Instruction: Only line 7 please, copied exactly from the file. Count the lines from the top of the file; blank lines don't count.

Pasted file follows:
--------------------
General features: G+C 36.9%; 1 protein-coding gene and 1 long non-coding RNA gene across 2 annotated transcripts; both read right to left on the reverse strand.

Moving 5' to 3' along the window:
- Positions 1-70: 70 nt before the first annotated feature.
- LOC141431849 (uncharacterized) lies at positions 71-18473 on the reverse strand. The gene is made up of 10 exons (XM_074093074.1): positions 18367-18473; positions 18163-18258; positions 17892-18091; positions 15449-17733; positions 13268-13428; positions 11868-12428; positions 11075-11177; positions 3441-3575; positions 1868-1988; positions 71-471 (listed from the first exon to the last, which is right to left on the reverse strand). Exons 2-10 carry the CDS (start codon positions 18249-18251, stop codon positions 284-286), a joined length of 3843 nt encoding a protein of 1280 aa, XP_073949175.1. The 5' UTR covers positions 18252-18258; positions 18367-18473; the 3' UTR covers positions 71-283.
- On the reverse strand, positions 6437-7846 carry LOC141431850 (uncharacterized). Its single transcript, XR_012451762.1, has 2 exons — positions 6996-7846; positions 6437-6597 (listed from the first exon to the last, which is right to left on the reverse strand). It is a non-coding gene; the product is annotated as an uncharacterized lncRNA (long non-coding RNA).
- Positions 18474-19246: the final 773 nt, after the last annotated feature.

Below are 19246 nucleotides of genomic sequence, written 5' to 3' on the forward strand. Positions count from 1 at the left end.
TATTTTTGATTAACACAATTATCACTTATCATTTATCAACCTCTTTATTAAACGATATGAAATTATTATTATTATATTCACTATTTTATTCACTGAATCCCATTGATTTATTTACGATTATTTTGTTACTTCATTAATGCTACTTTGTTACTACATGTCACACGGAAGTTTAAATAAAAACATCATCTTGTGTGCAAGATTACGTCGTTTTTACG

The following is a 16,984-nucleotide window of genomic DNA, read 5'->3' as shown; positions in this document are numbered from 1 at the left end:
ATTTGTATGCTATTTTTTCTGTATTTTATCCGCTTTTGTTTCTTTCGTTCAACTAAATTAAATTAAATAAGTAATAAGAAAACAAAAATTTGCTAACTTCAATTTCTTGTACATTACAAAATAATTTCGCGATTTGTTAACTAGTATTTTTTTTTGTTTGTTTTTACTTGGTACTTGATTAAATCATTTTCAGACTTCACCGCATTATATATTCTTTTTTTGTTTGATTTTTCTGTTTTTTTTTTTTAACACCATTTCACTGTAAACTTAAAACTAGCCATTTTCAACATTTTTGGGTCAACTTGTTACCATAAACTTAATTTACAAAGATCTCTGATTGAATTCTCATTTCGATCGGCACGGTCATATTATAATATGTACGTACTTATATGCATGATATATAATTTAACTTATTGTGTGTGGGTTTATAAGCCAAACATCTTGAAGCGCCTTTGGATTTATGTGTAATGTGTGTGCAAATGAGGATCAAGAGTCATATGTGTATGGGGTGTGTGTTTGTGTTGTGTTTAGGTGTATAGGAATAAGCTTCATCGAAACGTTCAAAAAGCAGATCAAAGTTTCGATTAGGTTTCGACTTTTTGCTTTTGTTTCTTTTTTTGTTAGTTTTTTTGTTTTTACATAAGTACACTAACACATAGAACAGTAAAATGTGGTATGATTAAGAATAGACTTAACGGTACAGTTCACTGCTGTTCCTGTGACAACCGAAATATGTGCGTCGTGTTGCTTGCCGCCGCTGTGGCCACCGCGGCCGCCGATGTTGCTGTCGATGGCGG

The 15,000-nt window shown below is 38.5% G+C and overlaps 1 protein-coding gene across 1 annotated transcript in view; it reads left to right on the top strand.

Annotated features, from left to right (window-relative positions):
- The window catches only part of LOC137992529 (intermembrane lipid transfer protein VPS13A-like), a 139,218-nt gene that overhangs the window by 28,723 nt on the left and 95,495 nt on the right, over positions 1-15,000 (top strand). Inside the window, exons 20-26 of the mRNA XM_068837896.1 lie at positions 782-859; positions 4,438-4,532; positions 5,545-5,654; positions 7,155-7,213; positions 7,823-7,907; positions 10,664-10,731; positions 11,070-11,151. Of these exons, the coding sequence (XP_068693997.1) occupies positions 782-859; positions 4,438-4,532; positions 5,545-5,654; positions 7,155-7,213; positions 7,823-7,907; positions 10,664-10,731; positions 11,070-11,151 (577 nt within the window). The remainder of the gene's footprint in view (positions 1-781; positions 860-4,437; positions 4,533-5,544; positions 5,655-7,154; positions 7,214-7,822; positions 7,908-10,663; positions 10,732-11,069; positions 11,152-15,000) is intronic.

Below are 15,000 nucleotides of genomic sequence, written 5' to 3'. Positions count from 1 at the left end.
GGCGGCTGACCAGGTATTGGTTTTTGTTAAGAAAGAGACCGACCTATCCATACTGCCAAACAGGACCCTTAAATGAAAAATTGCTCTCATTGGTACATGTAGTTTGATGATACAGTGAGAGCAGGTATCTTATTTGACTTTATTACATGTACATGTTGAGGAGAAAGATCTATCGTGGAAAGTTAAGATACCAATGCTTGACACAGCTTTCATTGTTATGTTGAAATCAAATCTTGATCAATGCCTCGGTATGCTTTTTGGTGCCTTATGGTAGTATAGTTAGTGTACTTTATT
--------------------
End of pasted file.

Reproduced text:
Below are 19246 nucleotides of genomic sequence, written 5' to 3' on the forward strand. Positions count from 1 at the left end.